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Imperial Gazetteer of India, v. 6, p. 251.

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being eroded, while the opposite shore receives a new alluvial deposit
to fill up the void left by the receding river. After a period of years
the process is reversed, or the river suddenly cuts a new bed for itself.
Besides the Ganges and Gogra, the only river of importance is the
Chhoti or Lesser Sarjf, a branch from the Gogra, which leaves that river
in Azamgarh, and joins the Ganges a little to the west of Ballia town.
It forms approximately the boundary between this District and Ghazipur
in the upper part of its course. The SURAH. T.AL, the largest perennial
lake, is connected with the Ganges by a narrow deep channel, the
Katihar Nadi, which admits the Ganges floods in the rainy season and
drains the lake when the river falls again.
The whole District contains no rock formation; but the older
alluvium is distinguished from the new by the prevalence of kankar or
nodular limestone.
The flora of the District presents no peculiarity. The upland area is
well wooded, and mango groves abound in great profusion. In the
alluvial soil liable to be inundated the babtul (Acacia arabica) is the
principal tree. The toddy palm (Borassius flabellifer) is very common
in the west of the District. There is very little jungle; but where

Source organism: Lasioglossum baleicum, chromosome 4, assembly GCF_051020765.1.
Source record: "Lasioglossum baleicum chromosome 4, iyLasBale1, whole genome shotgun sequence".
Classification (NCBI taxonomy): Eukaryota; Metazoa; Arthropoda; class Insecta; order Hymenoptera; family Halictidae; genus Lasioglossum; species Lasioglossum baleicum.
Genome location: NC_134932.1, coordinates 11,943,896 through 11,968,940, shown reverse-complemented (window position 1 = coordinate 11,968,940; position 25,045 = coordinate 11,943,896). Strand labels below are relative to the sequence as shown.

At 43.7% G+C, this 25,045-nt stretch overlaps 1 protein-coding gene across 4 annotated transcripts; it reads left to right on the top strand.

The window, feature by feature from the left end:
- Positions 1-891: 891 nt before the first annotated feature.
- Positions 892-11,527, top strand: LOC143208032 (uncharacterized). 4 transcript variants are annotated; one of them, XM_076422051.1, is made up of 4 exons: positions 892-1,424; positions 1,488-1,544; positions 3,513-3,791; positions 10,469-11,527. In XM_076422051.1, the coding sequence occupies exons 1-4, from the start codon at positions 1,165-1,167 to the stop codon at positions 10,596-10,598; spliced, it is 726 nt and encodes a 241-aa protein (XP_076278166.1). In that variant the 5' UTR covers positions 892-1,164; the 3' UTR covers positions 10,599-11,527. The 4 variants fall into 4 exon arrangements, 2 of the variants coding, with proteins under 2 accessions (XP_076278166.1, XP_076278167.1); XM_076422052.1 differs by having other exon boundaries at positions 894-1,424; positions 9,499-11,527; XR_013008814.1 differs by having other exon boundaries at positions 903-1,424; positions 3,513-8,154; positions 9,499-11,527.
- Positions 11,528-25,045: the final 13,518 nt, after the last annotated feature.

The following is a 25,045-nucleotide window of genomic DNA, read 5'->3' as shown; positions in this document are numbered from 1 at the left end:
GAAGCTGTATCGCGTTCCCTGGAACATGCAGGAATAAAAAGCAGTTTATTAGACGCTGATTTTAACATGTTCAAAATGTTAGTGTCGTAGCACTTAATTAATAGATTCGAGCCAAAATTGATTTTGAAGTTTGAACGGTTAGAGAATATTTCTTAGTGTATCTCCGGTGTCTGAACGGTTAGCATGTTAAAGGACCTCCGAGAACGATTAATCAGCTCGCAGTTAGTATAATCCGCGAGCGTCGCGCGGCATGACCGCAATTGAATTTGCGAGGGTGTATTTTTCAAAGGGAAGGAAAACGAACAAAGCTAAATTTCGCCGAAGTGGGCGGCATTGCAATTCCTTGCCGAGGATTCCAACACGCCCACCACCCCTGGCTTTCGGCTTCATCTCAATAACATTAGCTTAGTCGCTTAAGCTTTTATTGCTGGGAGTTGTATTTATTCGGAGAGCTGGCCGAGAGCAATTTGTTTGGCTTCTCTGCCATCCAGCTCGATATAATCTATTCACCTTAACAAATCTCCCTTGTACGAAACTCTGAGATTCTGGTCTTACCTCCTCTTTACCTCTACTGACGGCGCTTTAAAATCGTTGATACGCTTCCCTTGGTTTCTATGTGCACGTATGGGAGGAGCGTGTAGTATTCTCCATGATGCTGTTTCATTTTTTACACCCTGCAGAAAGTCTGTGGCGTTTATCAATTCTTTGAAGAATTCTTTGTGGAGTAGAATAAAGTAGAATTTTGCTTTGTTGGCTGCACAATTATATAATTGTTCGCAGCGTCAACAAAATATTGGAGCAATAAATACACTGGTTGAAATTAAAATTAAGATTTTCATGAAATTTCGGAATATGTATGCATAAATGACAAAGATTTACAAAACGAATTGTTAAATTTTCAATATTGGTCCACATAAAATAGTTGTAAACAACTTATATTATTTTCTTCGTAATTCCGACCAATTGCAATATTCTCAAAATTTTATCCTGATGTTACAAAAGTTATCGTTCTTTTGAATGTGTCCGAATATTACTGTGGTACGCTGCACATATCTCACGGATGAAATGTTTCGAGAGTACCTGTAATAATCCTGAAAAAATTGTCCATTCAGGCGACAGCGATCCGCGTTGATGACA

waste exists the dhdk (Butea frondosa) is found, while on the banks
of the rivers tall grasses and tamarisk form a refuge for wild hog.
The wild animals of Ballia are not important, owing to the density of
population. Nilgai and wild hog are, however, found in the grass
jungles near the rivers. Wild-fowl of numerous kinds frequent the
lakes. Fish are plentiful in the rivers and ponds, and are much used
for food. The fishing rights in the lower reaches of the Chhoti Sarju
belong to Government.
Ballia resembles the border Districts of Ghazipur and Azamgarh in
climate. Extremes of heat and cold are less than in the more western
Districts, but to European constitutions and also to the natives of drier
tracts the climate is relaxing.
The annual rainfall averages 42 inches, equally distributed in all
parts. The rainy season commences early, and as a rule lasts longer
than in the Districts farther west.
There is no material for a history of the District, which only became
a separate entity in 1879. Many ancient mounds and ruined forts
exist, which are generally assigned by the people
to the Bhars and Cherus, who are said to have heldy.
the tract before the Musalman conquest. Some of them probably
contain Buddhist remains, and attempts have been made to identify
sites visited by the Chinese pilgrims. Ballia was no doubt included in
the early Hindu kingdom of MAGADHA, and a thousand years later in
the Musalman kingdom of Jaunpur. Under Akbar it belonged to the
Sfibahs of Allahabad and Bihar. In the eighteenth century it became

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